Applying the Three PACT Domains

by Mary Ackerman, MIC, BASS (Cllg); CARE Counselling Hong Kong, PACT Level II practitioner

Philippe and Grace, who have been married for twelve years, are clients in my clinical practice in Hong Kong. He is French Swiss and works in finance, and she is Korean American and works as an auctioneer. They have three daughters. They sought therapy after Grace found out that Philippe had been paying for prostitutes on his overseas travel. He admitted to fathering a child in the Philippines.

When I asked why they had come to therapy, both said, “To save our marriage.”

As I worked with them, I found it helpful to observe the influence of the three domains of PACT: attachment theory, arousal regulation, and neuroscience. An overwhelming sense of anger and fear ran through each session, and these domains helped me understand this challenging couple so I could develop an effective treatment approach.

First, their attachment styles were key. Philippe is a wave. He causes disturbance in the marriage because he wants to connect, yet fears connecting. Grace is also a wave. As such, she has not been able to provide any sense of steadiness or security in the relationship. Despite parenting three children, neither partner feels the two of them really belong together. Each is preoccupied with fear, anger, and ambivalence about being close.

Next were their arousal regulation styles. As waves, both Philippe and Grace carry with them fears about being abandoned by a partner. Each travels a lot and finds the separation disruptive to their connection with each other and with their children. In addition, each feels discomfort when alone. Philippe soothes himself by seeing prostitutes and having a second family overseas. Grace tends to look toward food and alcohol for comfort, especially when Philippe is out of town.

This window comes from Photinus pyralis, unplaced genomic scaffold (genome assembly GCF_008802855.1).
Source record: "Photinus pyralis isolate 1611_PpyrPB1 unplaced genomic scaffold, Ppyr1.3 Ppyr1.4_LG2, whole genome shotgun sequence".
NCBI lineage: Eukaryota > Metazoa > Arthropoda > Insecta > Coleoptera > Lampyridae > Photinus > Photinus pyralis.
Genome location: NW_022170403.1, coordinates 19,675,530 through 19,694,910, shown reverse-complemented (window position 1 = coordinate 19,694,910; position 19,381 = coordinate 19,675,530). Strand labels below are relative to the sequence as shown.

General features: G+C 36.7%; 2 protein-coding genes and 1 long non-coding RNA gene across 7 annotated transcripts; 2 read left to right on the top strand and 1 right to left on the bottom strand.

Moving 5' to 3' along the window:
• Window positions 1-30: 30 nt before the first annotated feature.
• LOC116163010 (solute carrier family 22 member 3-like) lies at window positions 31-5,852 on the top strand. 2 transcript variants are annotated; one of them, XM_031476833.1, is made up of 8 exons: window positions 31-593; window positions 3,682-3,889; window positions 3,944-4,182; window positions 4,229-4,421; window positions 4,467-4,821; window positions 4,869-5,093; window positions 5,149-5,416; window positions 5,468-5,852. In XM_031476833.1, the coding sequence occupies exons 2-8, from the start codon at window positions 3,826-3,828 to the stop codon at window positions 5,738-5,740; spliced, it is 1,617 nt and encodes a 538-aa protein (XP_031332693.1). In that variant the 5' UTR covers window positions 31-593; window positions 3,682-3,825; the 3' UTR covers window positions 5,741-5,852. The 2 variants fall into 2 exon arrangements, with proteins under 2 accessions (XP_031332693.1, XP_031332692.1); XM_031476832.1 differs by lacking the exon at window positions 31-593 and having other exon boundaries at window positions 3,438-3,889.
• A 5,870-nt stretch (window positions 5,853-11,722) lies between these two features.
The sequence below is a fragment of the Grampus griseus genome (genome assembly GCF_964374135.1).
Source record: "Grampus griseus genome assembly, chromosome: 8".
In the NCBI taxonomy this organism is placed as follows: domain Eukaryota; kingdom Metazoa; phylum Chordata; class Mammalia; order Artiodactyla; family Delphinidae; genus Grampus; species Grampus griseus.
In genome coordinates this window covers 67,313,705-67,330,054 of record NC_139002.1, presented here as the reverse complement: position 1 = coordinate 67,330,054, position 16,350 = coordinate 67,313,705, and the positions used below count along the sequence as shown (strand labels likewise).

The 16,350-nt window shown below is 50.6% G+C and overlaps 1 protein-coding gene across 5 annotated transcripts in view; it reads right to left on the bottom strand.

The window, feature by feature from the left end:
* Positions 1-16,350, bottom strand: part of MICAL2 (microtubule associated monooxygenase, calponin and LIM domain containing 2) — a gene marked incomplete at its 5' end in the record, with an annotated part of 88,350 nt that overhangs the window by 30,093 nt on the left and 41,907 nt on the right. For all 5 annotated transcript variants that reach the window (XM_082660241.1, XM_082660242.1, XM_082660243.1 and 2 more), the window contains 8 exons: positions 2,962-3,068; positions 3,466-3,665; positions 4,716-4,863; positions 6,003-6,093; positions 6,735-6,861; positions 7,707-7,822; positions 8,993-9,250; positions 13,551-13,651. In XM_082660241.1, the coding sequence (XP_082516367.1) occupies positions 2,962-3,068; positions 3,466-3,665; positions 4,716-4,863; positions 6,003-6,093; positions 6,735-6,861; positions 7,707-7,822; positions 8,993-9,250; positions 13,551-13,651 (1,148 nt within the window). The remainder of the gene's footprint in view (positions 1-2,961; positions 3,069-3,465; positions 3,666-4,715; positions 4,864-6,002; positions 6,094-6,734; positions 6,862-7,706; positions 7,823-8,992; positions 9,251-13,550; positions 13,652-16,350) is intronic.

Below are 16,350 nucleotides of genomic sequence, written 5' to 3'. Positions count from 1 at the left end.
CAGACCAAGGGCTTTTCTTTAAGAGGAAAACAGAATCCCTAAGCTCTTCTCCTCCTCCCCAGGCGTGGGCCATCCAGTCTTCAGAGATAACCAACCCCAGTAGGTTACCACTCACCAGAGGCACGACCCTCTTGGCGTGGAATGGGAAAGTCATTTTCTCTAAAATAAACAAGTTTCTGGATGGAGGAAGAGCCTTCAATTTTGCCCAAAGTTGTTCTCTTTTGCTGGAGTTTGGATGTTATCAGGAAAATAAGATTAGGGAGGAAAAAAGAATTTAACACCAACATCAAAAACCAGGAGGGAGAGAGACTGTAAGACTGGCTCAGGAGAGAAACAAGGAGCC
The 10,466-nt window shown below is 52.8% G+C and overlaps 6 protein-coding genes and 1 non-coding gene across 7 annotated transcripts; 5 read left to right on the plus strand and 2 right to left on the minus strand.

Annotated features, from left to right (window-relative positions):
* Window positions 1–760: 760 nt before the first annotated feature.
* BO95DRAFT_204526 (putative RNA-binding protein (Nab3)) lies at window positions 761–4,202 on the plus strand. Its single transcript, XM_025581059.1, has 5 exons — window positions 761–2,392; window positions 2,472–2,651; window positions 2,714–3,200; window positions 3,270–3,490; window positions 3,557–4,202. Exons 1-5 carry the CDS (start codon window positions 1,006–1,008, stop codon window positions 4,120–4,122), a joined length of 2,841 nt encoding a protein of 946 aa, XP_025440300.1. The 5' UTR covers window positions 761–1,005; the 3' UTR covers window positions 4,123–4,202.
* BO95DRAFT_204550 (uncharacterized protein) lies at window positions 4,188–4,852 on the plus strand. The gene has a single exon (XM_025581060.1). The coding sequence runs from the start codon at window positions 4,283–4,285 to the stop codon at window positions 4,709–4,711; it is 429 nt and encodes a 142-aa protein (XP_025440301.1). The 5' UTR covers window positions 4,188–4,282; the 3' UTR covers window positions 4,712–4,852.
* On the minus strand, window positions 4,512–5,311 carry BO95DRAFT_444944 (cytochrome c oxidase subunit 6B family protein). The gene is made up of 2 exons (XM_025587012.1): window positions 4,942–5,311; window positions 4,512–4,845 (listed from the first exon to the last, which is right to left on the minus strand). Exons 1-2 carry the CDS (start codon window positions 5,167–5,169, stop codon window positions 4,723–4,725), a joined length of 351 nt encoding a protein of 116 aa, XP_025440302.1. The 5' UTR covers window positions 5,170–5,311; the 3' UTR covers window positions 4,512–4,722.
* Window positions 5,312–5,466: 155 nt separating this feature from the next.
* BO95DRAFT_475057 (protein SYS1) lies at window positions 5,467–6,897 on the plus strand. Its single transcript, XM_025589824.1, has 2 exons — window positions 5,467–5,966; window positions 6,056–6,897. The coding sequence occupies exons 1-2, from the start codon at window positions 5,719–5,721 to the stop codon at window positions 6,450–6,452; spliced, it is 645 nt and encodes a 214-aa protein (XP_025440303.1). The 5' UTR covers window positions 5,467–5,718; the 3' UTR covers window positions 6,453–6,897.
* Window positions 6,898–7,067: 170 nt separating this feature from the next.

With respect to neuroscience, both Philippe and Grace have primitives that are permanently in a state of readiness for danger, quick to jump at the slightest sign of threat. This leads to very frequent and heated arguments. Philippe’s ambassadors tend to come online before Grace’s do. Even so, he finds it nearly impossible to assuage Grace’s fears because she withdraws and does not respond to his overtures.

In sum, these partners are mired in a place where they do not serve as each other’s go-to people, where thirds are allowed to take precedence, and where they lack rituals to reengage after being apart. It takes time for them to come back together again, and they are often unable to reconnect before one or both are overseas for yet another trip. The result? No resolution, no learning to reconnect.

Although working with these clients could be a long process, especially given their travel demands, I believe they are sincere in wanting to save their marriage. I decided to focus my initial strategy on PACT’s tenth guiding principle, as defined in Wired for Love: partners can minimize each other’s stress and optimize each other’s health. As waves, Philippe and Grace will benefit from learning to regulate each other’s arousal and lower their threat levels. Within this overall goal, I began by introducing several simple yet oh-so-effective interventions. I suggested experimenting with launching and landing rituals to help them reconnect after their travels. I also suggested they text and Skype regularly during their travels so they can stay connected. These and other related strategies quickly helped Philippe and Grace begin to build a secure base.

Copyright Mary Ackerman


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